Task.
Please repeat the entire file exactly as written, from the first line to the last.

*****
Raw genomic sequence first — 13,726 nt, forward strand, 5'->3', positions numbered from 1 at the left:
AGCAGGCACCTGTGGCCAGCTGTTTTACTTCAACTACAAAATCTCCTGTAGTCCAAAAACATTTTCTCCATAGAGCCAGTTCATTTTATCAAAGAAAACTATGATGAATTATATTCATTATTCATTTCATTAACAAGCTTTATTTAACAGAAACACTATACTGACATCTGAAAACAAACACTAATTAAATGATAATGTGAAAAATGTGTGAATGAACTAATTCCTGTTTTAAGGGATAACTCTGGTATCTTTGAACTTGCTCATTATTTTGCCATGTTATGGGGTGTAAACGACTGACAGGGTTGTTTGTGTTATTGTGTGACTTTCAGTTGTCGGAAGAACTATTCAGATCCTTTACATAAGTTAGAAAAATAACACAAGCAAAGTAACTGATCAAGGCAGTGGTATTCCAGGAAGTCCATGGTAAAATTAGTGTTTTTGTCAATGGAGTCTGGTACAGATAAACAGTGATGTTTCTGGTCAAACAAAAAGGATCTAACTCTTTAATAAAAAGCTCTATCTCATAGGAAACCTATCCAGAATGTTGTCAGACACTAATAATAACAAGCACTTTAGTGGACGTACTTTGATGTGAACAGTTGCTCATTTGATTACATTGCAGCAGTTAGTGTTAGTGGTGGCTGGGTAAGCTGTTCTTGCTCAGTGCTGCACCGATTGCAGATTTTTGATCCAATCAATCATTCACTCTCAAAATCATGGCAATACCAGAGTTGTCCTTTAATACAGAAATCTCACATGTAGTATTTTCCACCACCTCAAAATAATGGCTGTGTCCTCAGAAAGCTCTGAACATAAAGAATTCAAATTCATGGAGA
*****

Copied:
Raw genomic sequence first — 13,726 nt, forward strand, 5'->3', positions numbered from 1 at the left:
AGCAGGCACCTGTGGCCAGCTGTTTTACTTCAACTACAAAATCTCCTGTAGTCCAAAAACATTTTCTCCATAGAGCCAGTTCATTTTATCAAAGAAAACTATGATGAATTATATTCATTATTCATTTCATTAACAAGCTTTATTTAACAGAAACACTATACTGACATCTGAAAACAAACACTAATTAAATGATAATGTGAAAAATGTGTGAATGAACTAATTCCTGTTTTAAGGGATAACTCTGGTATCTTTGAACTTGCTCATTATTTTGCCATGTTATGGGGTGTAAACGACTGACAGGGTTGTTTGTGTTATTGTGTGACTTTCAGTTGTCGGAAGAACTATTCAGATCCTTTACATAAGTTAGAAAAATAACACAAGCAAAGTAACTGATCAAGGCAGTGGTATTCCAGGAAGTCCATGGTAAAATTAGTGTTTTTGTCAATGGAGTCTGGTACAGATAAACAGTGATGTTTCTGGTCAAACAAAAAGGATCTAACTCTTTAATAAAAAGCTCTATCTCATAGGAAACCTATCCAGAATGTTGTCAGACACTAATAATAACAAGCACTTTAGTGGACGTACTTTGATGTGAACAGTTGCTCATTTGATTACATTGCAGCAGTTAGTGTTAGTGGTGGCTGGGTAAGCTGTTCTTGCTCAGTGCTGCACCGATTGCAGATTTTTGATCCAATCAATCATTCACTCTCAAAATCATGGCAATACCAGAGTTGTCCTTTAATACAGAAATCTCACATGTAGTATTTTCCACCACCTCAAAATAATGGCTGTGTCCTCAGAAAGCTCTGAACATAAAGAATTCAAATTCATGGAGA